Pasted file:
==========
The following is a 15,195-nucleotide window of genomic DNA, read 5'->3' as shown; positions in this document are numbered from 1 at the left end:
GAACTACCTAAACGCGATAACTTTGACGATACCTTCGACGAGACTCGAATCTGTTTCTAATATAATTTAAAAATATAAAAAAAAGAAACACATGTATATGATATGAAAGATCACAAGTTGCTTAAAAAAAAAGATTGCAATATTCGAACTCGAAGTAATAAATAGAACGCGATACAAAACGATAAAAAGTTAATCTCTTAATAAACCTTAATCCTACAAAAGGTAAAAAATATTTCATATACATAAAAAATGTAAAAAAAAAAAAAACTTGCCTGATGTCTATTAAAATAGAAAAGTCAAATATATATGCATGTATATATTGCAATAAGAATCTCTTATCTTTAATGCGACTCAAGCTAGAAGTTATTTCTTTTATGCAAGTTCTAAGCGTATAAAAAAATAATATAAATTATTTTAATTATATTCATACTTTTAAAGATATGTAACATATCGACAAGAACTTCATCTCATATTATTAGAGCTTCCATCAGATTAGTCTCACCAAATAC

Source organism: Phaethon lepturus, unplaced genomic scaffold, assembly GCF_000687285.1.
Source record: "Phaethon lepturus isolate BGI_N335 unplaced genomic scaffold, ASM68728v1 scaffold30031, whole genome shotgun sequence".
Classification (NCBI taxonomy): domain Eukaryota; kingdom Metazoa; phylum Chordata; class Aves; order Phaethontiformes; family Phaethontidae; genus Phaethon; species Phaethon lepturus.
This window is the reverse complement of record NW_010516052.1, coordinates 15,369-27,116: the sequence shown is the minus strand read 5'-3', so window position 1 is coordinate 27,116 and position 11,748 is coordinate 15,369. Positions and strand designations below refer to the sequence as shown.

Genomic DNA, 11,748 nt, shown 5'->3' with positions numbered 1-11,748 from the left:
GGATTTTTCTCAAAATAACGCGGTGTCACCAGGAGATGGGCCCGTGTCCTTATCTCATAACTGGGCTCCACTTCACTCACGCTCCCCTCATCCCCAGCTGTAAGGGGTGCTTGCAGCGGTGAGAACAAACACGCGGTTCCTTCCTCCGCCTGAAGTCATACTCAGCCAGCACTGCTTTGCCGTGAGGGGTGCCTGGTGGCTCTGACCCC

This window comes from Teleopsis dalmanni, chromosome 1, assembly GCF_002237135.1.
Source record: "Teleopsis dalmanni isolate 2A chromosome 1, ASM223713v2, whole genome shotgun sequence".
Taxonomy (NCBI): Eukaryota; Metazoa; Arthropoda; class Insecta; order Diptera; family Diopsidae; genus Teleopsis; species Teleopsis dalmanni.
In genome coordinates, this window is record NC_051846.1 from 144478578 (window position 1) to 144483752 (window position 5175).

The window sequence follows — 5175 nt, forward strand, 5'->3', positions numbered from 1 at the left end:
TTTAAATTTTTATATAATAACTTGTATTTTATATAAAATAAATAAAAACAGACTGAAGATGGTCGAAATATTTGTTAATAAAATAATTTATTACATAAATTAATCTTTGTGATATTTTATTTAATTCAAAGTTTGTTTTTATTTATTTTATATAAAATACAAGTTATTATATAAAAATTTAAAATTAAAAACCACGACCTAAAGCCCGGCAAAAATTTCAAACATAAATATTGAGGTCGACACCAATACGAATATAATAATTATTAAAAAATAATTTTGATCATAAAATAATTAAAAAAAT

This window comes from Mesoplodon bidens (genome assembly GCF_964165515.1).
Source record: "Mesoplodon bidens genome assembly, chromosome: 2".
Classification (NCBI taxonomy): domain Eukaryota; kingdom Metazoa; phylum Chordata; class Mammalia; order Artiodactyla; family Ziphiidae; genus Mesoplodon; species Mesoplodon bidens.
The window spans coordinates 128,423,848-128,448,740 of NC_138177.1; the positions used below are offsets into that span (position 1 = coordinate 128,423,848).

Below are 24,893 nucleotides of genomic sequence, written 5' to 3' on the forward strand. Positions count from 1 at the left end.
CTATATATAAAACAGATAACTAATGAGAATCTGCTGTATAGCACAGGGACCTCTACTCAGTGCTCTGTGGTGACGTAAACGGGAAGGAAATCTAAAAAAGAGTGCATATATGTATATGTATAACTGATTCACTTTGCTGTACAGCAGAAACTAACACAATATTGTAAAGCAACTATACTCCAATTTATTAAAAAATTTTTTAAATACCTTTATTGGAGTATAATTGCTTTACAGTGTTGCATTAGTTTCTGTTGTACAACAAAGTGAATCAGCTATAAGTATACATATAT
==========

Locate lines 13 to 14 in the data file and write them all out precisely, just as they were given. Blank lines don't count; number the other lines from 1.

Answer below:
The window sequence follows — 5175 nt, forward strand, 5'->3', positions numbered from 1 at the left end:
TTTAAATTTTTATATAATAACTTGTATTTTATATAAAATAAATAAAAACAGACTGAAGATGGTCGAAATATTTGTTAATAAAATAATTTATTACATAAATTAATCTTTGTGATATTTTATTTAATTCAAAGTTTGTTTTTATTTATTTTATATAAAATACAAGTTATTATATAAAAATTTAAAATTAAAAACCACGACCTAAAGCCCGGCAAAAATTTCAAACATAAATATTGAGGTCGACACCAATACGAATATAATAATTATTAAAAAATAATTTTGATCATAAAATAATTAAAAAAAT